Former President Barack Obama addressed the nationwide protests over the death of George Floyd, praising the “overwhelming majority” of peaceful demonstrators, condemning the violence brought on by a “small minority” and calling on a “new generation of activists” to “bring about real change.”
“The waves of protests across the country represent a genuine and legitimate frustration over a decades-long failure to reform police practices and the broader criminal justice system in the United States,” Obama wrote in an essay published on Medium.com. “The overwhelming majority of participants have been peaceful, courageous, responsible, and inspiring. They deserve our respect and support, not condemnation.”
The former president then lauded police in Camden, N.J., and Flint, Mich., for publicly supporting peaceful protests before he criticized demonstrators who have been acting violently.
“On the other hand, the small minority of folks who’ve resorted to violence in various forms, whether out of genuine anger or mere opportunism, are putting innocent people at risk, compounding the destruction of neighborhoods that are often already short on services and investment and detracting from the larger cause,” Obama wrote. “Let’s not excuse violence, or rationalize it, or participate in it. If we want our criminal justice system, and American society at large, to operate on a higher ethical code, then we have to model that code ourselves.”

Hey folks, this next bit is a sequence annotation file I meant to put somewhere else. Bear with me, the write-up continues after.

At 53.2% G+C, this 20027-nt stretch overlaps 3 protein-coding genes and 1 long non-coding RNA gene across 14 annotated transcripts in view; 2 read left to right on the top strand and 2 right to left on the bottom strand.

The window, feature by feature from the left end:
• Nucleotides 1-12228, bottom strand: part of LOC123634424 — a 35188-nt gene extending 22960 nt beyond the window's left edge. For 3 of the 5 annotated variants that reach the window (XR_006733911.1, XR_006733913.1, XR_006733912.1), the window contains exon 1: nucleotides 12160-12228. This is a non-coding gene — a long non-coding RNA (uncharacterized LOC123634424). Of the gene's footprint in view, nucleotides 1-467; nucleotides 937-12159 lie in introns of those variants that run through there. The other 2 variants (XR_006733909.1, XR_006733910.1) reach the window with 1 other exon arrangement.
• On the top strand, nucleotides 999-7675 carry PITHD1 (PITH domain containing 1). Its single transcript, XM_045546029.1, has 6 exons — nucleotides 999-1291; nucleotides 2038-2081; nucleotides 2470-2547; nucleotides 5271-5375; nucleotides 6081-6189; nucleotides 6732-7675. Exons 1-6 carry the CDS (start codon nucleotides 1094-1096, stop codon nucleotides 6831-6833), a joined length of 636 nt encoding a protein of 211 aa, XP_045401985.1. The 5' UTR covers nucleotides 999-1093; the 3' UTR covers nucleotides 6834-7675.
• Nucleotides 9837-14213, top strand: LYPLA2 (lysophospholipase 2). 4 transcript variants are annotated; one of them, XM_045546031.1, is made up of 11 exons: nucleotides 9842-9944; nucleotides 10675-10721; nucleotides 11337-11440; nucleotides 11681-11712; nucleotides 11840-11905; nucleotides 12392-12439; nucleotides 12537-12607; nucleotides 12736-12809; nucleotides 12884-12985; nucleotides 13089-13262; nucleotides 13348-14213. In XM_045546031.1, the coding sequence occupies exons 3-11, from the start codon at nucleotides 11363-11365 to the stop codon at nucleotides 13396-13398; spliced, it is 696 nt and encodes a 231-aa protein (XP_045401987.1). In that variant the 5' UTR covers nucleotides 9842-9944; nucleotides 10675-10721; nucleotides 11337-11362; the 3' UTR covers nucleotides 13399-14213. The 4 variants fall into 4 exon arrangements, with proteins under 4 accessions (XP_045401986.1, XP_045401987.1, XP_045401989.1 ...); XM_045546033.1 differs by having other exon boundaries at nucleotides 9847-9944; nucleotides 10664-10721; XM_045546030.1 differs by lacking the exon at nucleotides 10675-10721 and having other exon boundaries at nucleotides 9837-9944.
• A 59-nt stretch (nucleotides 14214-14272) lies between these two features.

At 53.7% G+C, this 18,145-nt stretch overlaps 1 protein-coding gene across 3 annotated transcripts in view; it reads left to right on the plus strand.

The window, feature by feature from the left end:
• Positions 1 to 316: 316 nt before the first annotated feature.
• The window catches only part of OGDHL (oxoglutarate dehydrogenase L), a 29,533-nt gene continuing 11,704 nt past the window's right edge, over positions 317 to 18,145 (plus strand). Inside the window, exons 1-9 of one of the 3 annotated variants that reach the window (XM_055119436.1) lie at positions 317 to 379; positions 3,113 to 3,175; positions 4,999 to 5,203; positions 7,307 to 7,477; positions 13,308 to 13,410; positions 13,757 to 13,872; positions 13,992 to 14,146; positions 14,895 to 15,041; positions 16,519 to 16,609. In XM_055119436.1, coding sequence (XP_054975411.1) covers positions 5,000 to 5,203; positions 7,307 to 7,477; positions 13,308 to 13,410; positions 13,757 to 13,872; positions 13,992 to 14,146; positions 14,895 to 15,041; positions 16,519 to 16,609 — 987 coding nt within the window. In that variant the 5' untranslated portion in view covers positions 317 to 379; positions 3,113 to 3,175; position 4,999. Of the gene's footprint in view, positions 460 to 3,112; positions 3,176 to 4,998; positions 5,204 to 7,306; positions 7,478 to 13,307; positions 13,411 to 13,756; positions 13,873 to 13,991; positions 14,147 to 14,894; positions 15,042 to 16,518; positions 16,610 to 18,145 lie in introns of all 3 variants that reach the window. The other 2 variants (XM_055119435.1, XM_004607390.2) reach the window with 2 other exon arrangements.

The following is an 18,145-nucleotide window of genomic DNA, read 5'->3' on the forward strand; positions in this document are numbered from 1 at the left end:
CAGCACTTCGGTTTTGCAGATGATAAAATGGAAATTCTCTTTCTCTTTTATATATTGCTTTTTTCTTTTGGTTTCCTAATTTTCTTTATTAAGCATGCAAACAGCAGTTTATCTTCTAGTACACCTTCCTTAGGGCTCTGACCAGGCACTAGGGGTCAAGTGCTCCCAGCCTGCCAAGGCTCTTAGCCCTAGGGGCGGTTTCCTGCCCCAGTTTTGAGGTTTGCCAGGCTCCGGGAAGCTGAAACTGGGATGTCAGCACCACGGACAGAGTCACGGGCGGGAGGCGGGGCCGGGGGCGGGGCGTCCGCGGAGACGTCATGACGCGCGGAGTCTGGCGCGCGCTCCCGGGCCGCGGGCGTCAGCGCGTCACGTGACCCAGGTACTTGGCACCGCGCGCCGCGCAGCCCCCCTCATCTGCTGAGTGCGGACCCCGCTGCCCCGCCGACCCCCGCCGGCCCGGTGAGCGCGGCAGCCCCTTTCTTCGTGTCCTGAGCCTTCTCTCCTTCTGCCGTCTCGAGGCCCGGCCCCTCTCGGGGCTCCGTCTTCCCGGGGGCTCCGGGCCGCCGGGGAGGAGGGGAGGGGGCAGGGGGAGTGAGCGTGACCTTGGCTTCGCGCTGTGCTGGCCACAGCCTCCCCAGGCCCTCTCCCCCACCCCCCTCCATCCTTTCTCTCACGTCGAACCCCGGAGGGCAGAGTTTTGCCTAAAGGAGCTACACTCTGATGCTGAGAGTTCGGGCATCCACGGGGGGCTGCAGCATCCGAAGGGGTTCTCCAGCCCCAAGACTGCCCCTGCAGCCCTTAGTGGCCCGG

Obama dismissed suggestions by some activists that “only protests and direct action can bring about change, and that voting and participation in electoral politics is a waste of time.”
“I couldn’t disagree more,” he explained. “The point of protest is to raise public awareness, to put a spotlight on injustice, and to make the powers that be uncomfortable; in fact, throughout American history, it’s often only been in response to protests and civil disobedience that the political system has even paid attention to marginalized communities. But eventually, aspirations have to be translated into specific laws and institutional practices — and in a democracy, that only happens when we elect government officials who are responsive to our demands.”
“The choice isn’t between protest and politics,” Obama continued. “We have to do both. We have to mobilize to raise awareness, and we have to organize and cast our ballots to make sure that we elect candidates who will act on reform.”
He added: “If going forward, we can channel our justifiable anger into peaceful, sustained, and effective action, then this moment can be a real turning point in our nation’s long journey to live up to our highest ideals.”
His statement came after a weekend when protests raged in virtually every major American city, with many turning destructive and violent. The National Guard has been deployed in 15 states as well as Washington, D.C., where protesters clashed with police outside the White House.
On Friday, Obama released a statement condemning the death of Floyd, a black man who died after being pinned to the ground by a Minneapolis police officer.
“This shouldn’t be ‘normal’ in 2020 America. It can’t be normal,” Obama said. “If we want our children to grow up in a nation that lives up to its highest ideals, we can and must be better.”
In both statements, Obama did not mention President Trump.
Trump has yet to formally address the nation about the roiling discord, instead of tweeting various complaints about the media’s coverage of the protests and blaming the violence on far-left activists such as antifa.
On Friday night, Secret Service agents rushed Trump to a White House bunker designed for use in emergencies like terrorist attacks as hundreds of protesters fought with police about 100 yards from the executive mansion.